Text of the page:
Health chief quizzed over measles cases

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ONE of Wigan’s top health chiefs took part in an online question and answer session to allay fears over the recent upsurge in cases of measles.

Dr Kate Ardern - Wigan borough’s executive director of public health - answered a range of questions about the condition on a Twitter debate hosted by Wigan Council.

The move came after it was revealed that the number of confirmed cases in the borough rose to 93 and while health experts say there is no need to panic, they do want to ensure everybody is aware of steps they can take to minimise the chances of contracting the virus and spreading it further.

Dr Ardern answered questions regarding the MMR vaccine, in particular, among very young children. On the subject of the vaccine, Dr Ardern tweeted: “We don’t recommend single vaccines as we offer the safe & very effective MMR free which protects against 3 serious diseases.”

She also said that measles symptoms “start with non-specific symptoms of cough, runny nose & fever (can be very high) then 3-4 days later classic red rash appears”.

The hour-long question and answer session came after it was revealed that over the past few months cases of measles were far higher in Wigan than in neighbouring areas of Greater Manchester.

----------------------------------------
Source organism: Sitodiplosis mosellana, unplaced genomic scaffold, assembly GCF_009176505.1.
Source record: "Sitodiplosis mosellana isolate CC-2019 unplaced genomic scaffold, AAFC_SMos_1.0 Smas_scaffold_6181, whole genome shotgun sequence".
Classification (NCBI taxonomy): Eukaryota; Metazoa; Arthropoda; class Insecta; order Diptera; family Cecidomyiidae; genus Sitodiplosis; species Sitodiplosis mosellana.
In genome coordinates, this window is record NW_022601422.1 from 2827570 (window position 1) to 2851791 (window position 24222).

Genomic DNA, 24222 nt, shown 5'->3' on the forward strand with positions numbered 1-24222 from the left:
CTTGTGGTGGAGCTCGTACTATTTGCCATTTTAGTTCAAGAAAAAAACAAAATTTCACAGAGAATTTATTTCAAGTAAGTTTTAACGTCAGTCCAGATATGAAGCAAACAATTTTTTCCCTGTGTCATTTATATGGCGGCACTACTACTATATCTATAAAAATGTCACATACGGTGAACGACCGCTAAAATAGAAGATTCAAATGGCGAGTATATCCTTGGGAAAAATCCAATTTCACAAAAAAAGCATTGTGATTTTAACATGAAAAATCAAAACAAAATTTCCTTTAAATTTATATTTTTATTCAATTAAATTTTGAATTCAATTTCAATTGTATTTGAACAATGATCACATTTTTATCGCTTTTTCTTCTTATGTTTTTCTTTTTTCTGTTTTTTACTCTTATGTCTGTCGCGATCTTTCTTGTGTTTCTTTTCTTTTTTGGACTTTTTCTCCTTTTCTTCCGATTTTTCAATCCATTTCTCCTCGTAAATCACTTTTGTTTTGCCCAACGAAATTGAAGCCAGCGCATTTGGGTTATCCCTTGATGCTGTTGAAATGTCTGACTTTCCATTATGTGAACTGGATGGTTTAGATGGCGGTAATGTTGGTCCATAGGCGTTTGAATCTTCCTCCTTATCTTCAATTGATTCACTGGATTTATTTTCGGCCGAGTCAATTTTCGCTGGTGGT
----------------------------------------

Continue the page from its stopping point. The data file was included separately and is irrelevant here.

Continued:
Dr Paul Turner, another of the borough’s public health consultants, said: “At present, the number of new cases of measles each week is stable.

“However, there is no cause for complacency. We urge parents that have children that are not fully immunised with two doses of MMR vaccine to contact their general practice to arrange immunisation.

“Priority will be given to children that have never had MMR immunisation and, therefore, I ask parents to be patient. Parents of high school age children should not wait for an immunisation session at their child’s high school as this could delay their child’s protection.

“We have arranged immunisation sessions in two high schools this week.

“We will arrange further sessions over the next few weeks.

“Separate immunisation clinics will be opened if the number of new cases of measles starts to accelerate.

“We will continue to monitor the situation closely. We are responding in a planned, systematic and proportionate manner.”

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